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Nasal strips for horses nothing to sneeze at

November 13, 1999|By LARRY YANOS

Over the years, thoroughbred horse trainers have tried a variety of methods to improve the performance of their runners.

State-regulated drugs such as lasix and bute are frequently used in an attempt to get a throroughbred to the winner's circle, and items such as blinkers and shadow rolls are the most common equipment changes.

Now, the trainers have a new outlet.

CNS Inc., which sells Breathe Right nasal strips popularized by professional athletes, is marketing a Flair equine nasal strip.

Three winners in last Saturday's Breeders' Cup races at Gulfstream Park (including the $4 million Classic champion Cat Thief) used the product. It may be pointed out, though, that many losers also carried similar equipment.

Florida is among the states currently allowing trainers to use the product on thoroughbred horses.

It is allowed in West Virginia but banned in Maryland.

Dick Watson, president of the Charles Town Division Horsemen's Benevolent and Protective Association, said, "I haven't seen too many horses here racing with the nasal strip but I'm sure every trainer in the country is giving it some thought after seeing the Breeders Cup last week."

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Watson added, "I don't see where the nasal strip can hurt a horse. I see jockeys wearing them. I don't see that they do any good but if they make them feel better, OK."

Last Saturday at Gulfstream Park, Cat Thief ($41.20), Cash Run ($67) and Anees ($62.60) all used nasal strips as did several other Breeders' Cup horses.

Trainer Wayne Lukas saddled Cat Thief and Cash Run and says the jury is still out on the effectiveness of the latest innovation.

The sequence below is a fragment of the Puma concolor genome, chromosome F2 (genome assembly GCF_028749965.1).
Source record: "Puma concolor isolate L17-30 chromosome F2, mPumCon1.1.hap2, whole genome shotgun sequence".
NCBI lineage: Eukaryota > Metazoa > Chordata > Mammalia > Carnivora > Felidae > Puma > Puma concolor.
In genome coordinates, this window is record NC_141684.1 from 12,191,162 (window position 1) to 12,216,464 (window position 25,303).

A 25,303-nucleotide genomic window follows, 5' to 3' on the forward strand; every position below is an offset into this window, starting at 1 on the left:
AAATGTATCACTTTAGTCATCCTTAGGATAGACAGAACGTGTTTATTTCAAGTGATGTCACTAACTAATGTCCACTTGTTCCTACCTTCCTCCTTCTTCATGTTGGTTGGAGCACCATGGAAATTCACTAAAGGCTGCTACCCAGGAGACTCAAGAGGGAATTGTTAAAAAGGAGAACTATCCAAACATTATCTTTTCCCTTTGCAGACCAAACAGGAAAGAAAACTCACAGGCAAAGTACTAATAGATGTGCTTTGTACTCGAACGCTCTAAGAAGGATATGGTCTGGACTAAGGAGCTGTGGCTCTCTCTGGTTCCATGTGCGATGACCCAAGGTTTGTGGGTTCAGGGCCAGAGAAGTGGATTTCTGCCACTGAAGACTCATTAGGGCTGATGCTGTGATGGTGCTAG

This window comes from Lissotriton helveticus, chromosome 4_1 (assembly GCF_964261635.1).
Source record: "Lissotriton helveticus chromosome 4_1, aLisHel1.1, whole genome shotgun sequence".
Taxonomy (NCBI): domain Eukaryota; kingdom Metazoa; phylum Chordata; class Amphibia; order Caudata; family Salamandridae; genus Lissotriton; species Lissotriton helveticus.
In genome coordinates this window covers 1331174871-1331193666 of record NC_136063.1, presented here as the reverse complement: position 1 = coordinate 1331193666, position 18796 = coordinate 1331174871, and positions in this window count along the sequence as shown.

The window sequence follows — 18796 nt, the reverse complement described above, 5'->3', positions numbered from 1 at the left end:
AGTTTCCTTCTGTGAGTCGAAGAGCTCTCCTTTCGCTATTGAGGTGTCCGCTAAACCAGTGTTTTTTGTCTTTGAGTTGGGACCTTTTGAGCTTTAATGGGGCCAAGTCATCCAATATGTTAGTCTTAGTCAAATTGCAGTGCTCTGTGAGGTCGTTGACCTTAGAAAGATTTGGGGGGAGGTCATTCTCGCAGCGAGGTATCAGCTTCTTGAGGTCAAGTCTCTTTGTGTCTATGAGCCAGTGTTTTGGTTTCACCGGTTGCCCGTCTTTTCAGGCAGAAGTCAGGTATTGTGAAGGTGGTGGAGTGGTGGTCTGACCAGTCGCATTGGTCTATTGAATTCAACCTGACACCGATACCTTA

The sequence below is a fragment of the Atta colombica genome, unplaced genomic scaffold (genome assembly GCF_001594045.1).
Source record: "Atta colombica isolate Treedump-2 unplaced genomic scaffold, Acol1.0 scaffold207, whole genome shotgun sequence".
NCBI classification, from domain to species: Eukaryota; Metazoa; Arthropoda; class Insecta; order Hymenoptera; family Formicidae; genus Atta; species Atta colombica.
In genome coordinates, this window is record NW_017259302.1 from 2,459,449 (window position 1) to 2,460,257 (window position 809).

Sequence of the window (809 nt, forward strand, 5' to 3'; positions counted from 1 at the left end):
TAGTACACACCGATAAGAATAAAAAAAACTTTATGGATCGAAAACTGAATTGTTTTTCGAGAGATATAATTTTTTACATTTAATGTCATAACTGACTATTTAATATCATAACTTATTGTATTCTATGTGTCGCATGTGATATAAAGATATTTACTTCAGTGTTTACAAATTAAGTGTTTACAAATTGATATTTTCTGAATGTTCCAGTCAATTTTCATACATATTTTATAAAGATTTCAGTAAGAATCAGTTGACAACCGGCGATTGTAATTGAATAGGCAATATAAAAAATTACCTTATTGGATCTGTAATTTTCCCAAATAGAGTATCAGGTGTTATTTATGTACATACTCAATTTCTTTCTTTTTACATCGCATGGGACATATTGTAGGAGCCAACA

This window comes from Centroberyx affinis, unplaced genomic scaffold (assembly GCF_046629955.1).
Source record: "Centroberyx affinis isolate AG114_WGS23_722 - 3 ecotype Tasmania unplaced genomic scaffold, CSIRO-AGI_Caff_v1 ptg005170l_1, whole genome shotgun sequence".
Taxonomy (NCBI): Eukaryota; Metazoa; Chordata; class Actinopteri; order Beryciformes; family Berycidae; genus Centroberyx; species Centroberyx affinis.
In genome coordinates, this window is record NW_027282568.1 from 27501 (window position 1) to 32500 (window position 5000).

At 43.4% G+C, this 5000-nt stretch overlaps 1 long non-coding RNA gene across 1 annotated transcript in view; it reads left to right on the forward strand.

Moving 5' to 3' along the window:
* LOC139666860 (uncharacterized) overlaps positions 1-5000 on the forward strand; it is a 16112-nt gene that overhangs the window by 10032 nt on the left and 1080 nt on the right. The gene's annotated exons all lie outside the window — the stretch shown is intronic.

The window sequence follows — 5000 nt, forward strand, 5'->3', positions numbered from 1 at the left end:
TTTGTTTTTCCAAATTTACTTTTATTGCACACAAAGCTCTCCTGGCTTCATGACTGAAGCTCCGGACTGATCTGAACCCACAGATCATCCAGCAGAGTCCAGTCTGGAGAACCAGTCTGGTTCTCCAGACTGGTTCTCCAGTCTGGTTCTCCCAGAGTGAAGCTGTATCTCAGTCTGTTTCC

"We have to be careful not to give the nose strips too much credit," Lukas said. "We need to do some research. I think (jockey) Pat Day - who also wore a nasal strip - and a very good horse won the race."

According to an Associated Press story, CNS chairman and chief executive Daniel Cohen said "the equine nasal strip is not going to turn every horse into a Secretariat but a product such as this will help the horse perform to its maximum ability."

The strip for humans looks like a small Band-Aid over the bridge of the nose. The nasal strip for horses is much larger - about 4 by 6 inches - but is "light as a feather" and does not distract the horses, Cohen said.

Going, going, gone

At one time, there was $2.2 million in the horsemen's account at the Charles Town Races.

Now, the group is in the red.

"We've gone from $2.2 million the first of May to an overpayment (owing track management)," said Watson, who cited a few examples for the drastic change of figures.

"We are running for a little over $80,000 per day (purse structure) and our revenues from simulcasting, live handle and video lottery are not keeping up," Watson said. "I was hoping things would have improved after Labor Day when we went from a five-day-a-week to a four-day-a-week racing schedule. This is a traditional slow time of the year but it's been a little slower than expected."

Management and horsemen figured one less day and the addition of the coin drop video lottery machines would help offset the traditional slow time of the year.

"We've seen delays with the startup of the coin drop machines and now they're talking about early December," Watson said. "That will make a difference. A few adjustments we have made now is to return to a 9-race card on Fridays and Saturdays and eliminate a $25,000 stakes race in December for two-year-olds."

Watson says the reduction of a race will save about $7,000 to 8,000 per day.

"It will make it more difficult to get horses into a race, but we are trying to contain overpayment as much as we can," Watson said. "By eliminating some races, we will help the overpayment situation."

Horsemen and management would like more days like last Saturday.

The Charles Town Races showed a $1,020,135 overall handle on Breeders' Cup Day - its second million dollar day of the year.

"We also handled over $1 million on Kentucky Derby Day in May," Watson said. "Last Saturday, we took in $192,894 on track, $232,504 with the exporting of our live signal and $595,737 on the merge pool simulcasts.

And the winner ...

Peter Stepp Jr. of Middletown, Md., won the $800 top prize in a special Breeders' Cup Handicapping Contest last Saturday at the Charles Town Races.

Stepp scored more than half of his 144 points when Cash Run ($67) won in the Breeders' Cup Juvenille Fillies race. He padded his total when longshots Heritage of Gold (Distaff), Zomaradah (Filly & Mare Turf) and Golden Missile (Classic) finished in the money.

According to Chales Town Races publicity director Frank Carulli, a full field of 200 entered the contest and helped contribute to a record day of wagering.

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